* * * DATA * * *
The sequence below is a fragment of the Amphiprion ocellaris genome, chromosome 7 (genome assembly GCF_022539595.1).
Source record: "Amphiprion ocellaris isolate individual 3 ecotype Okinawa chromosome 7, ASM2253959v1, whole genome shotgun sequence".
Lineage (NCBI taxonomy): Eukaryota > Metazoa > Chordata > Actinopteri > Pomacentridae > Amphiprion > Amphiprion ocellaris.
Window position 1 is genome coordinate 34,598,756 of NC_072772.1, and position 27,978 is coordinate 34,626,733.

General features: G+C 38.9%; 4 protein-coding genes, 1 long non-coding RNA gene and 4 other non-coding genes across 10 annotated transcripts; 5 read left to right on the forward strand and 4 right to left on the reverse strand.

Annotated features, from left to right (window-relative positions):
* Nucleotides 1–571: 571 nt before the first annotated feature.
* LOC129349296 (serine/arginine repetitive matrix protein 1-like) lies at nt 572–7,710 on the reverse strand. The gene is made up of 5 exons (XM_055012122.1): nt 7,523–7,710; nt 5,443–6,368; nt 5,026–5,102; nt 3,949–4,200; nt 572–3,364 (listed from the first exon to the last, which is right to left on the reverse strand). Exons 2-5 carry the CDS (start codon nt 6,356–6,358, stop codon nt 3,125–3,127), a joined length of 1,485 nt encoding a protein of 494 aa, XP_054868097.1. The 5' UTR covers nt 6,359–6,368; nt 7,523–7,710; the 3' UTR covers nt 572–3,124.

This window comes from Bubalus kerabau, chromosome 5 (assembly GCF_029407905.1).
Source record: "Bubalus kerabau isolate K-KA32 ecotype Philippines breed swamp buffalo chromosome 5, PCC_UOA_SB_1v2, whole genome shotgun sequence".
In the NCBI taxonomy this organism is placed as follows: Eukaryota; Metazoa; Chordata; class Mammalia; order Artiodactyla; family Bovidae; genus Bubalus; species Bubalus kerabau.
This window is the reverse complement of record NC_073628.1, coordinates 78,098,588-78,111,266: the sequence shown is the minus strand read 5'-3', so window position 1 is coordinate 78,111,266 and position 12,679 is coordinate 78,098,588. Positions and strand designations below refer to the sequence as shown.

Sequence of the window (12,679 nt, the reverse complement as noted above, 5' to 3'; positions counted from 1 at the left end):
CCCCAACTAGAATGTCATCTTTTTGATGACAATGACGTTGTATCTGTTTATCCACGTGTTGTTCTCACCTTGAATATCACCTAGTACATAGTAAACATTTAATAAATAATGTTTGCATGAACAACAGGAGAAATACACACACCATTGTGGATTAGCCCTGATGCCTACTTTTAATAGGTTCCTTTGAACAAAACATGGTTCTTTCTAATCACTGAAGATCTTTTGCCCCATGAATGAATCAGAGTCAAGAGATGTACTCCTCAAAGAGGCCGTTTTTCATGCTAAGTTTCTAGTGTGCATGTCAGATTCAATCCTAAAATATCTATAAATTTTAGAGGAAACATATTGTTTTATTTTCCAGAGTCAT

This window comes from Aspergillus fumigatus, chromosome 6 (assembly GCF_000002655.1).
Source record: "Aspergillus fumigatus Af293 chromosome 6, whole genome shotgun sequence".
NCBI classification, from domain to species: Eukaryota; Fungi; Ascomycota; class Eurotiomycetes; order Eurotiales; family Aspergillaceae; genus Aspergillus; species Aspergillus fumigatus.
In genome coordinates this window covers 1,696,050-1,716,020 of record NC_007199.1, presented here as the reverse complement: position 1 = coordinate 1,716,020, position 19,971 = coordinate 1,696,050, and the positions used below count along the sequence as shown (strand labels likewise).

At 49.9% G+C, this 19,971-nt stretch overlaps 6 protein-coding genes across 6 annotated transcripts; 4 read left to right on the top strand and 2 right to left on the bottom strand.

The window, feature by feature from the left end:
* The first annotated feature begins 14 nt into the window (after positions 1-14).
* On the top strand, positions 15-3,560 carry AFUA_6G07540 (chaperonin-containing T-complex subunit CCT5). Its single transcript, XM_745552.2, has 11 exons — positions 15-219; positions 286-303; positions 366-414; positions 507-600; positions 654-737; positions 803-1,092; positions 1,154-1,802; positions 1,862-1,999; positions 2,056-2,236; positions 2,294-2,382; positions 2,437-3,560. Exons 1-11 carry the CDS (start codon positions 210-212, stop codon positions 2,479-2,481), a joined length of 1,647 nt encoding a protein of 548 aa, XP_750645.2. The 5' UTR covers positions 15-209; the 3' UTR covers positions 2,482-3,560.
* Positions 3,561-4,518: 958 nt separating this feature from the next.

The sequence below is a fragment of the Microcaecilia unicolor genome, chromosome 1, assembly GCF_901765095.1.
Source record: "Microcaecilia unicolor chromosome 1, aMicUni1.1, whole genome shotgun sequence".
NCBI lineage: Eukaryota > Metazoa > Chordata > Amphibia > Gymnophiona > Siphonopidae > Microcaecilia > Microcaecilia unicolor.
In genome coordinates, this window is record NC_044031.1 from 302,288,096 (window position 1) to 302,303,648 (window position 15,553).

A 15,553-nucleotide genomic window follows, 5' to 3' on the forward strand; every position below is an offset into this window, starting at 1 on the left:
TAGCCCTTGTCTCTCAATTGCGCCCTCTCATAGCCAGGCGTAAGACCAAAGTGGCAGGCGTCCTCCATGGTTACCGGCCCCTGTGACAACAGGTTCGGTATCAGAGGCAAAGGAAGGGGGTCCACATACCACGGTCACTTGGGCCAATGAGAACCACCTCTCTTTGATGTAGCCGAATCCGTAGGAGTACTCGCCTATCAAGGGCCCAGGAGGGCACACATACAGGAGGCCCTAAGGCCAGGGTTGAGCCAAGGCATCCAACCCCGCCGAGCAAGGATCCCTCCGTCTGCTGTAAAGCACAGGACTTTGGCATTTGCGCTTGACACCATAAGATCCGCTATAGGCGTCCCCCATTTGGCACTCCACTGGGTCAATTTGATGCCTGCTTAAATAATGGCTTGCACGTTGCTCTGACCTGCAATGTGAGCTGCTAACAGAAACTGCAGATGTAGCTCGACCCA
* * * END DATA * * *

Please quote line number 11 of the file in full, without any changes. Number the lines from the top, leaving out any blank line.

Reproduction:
In the NCBI taxonomy this organism is placed as follows: Eukaryota; Metazoa; Chordata; class Mammalia; order Artiodactyla; family Bovidae; genus Bubalus; species Bubalus kerabau.